In line with Olympic tradition, pin collectors from across the world gather at London 2012 to trade and collect pins.
Men, women and youngsters from across the world take part in a collecting obsession that stretches back decades for some.
But for Jennifer, it was day one.
"Well I actually started today, so I would not consider myself a pin collector but it's really fun so far. It's really neat to find pins from other Olympics, I've only been to this one but it's kind of like capturing a piece of history, seeing these different places that other people have gone (to), it's fun," she said.
Jennifer already has around 10 pins in her collection, but it's not difficult to find a veteran like Doug Kaplan, a collector of pins since the Olympics at Los Angeles in 1984.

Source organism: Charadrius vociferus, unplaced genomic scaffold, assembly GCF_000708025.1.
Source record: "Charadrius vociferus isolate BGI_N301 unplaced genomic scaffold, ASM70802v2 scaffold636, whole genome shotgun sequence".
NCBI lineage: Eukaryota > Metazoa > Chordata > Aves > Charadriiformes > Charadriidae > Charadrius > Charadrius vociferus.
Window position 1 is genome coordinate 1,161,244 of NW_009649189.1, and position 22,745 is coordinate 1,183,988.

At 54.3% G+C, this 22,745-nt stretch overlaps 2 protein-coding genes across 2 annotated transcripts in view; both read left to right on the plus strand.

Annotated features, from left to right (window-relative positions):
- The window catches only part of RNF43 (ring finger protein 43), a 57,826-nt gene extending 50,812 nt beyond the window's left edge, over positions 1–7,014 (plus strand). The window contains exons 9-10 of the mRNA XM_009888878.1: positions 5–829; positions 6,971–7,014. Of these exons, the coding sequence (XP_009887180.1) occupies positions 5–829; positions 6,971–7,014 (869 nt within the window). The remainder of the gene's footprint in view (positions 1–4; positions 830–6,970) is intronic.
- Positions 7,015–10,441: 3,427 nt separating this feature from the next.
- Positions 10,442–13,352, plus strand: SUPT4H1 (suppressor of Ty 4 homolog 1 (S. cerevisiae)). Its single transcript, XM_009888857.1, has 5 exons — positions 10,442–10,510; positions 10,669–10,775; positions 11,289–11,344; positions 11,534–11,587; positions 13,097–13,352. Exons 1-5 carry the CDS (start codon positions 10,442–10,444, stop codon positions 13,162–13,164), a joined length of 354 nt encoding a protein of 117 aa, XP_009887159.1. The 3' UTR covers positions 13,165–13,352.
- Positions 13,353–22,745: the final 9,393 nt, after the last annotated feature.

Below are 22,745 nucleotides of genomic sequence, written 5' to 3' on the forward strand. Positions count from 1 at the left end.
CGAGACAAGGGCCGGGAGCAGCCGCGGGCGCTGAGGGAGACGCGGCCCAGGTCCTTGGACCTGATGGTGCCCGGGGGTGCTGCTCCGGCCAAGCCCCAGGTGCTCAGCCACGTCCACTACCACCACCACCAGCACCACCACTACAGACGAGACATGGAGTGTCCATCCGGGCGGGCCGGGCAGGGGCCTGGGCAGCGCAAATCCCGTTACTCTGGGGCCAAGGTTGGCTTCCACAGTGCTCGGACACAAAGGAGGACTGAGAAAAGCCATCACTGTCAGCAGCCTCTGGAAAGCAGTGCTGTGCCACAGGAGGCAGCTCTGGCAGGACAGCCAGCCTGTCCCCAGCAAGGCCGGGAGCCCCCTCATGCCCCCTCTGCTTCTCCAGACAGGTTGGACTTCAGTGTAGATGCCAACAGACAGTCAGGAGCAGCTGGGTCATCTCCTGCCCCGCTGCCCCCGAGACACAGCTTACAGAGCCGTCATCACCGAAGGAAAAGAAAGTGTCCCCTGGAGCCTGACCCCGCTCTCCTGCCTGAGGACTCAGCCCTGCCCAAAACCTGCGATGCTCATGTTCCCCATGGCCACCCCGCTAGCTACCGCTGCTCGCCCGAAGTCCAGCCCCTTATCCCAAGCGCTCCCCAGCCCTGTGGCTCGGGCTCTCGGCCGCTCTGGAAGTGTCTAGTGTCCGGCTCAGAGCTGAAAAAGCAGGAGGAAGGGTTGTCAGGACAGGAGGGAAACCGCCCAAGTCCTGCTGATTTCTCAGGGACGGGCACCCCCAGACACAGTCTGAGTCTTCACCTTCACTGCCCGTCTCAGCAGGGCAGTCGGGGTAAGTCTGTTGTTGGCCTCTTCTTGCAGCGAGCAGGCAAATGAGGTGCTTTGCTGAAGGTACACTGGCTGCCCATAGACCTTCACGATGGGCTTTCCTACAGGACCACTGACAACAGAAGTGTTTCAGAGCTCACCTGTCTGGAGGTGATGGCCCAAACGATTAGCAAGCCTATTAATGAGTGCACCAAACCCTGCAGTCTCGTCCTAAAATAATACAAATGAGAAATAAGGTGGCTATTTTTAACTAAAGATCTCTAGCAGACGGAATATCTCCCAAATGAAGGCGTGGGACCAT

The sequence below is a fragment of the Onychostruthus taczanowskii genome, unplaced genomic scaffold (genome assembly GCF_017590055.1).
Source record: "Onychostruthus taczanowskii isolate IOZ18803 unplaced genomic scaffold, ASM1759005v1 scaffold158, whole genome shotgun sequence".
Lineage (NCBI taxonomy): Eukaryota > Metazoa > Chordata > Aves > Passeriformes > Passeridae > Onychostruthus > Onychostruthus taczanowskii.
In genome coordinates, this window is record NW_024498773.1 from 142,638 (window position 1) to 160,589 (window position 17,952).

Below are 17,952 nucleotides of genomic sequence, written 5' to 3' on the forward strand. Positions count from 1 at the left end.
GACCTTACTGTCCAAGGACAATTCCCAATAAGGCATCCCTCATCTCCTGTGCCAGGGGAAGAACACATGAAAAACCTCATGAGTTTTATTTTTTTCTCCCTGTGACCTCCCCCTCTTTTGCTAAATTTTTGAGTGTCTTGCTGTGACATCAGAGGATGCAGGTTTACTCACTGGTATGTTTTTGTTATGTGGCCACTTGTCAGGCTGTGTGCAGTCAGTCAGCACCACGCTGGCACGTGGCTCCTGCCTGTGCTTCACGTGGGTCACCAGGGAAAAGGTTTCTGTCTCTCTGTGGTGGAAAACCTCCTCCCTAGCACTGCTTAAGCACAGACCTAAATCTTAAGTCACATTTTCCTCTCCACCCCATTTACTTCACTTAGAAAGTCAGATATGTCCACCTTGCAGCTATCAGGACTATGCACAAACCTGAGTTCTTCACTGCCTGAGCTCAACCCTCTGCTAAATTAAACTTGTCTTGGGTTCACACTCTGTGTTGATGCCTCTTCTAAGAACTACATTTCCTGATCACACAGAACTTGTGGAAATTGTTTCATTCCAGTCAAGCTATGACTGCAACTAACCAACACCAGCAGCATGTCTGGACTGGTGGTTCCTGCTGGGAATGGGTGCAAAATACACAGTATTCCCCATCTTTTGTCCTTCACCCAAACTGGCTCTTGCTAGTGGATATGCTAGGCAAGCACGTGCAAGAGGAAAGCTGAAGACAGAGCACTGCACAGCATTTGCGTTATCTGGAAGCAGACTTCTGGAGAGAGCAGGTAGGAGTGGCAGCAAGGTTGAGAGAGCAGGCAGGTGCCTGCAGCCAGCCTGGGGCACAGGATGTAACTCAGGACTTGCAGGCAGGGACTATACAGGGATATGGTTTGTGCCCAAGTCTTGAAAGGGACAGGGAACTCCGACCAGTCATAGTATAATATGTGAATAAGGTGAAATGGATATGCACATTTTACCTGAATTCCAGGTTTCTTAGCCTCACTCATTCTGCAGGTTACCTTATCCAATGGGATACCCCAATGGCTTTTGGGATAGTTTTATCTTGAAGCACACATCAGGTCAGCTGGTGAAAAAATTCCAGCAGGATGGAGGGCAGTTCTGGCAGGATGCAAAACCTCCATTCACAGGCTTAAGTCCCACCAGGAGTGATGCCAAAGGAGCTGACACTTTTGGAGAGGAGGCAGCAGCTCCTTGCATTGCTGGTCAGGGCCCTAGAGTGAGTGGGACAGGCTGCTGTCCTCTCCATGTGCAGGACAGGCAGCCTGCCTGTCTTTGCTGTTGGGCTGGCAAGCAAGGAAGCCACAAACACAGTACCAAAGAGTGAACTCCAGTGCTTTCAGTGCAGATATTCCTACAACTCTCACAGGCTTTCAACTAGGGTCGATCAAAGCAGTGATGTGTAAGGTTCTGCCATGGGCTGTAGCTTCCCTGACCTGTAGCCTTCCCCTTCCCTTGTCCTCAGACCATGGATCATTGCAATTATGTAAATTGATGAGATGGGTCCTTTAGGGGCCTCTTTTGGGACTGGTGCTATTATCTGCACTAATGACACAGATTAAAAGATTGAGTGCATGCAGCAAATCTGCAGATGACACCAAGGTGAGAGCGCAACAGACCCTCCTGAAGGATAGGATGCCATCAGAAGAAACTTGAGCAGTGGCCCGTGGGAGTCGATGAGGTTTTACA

"Oh at home, I have probably a couple of thousand (pins). I have towels, like beach towels from each Olympics with the logo on them and then I fill it up with my pins from that games and other games, so all my walls at home are covered with these beach blankets full of pins. My friends think I'm crazy," he said, adding he had booked his two-hour space in the official trading spot weeks in advance.
Others traded outside the main grounds of the Olympic Park, Frederico Garcia said he begun collecting and trading pins since he was a child.
"I'm collecting pins since 20 years ago, I started when I was a child in Barcelona in 1992. So for me, it's a hobby and it means that every piece has a story behind (it), so it's really interesting, we are having fun here meeting lots of people from everywhere," he said.
The trade itself appears not to involve the exchange of money, only the pins of which individual sports pins from athletes and rare pins of which there are only a few are highly prized and desperately sought after.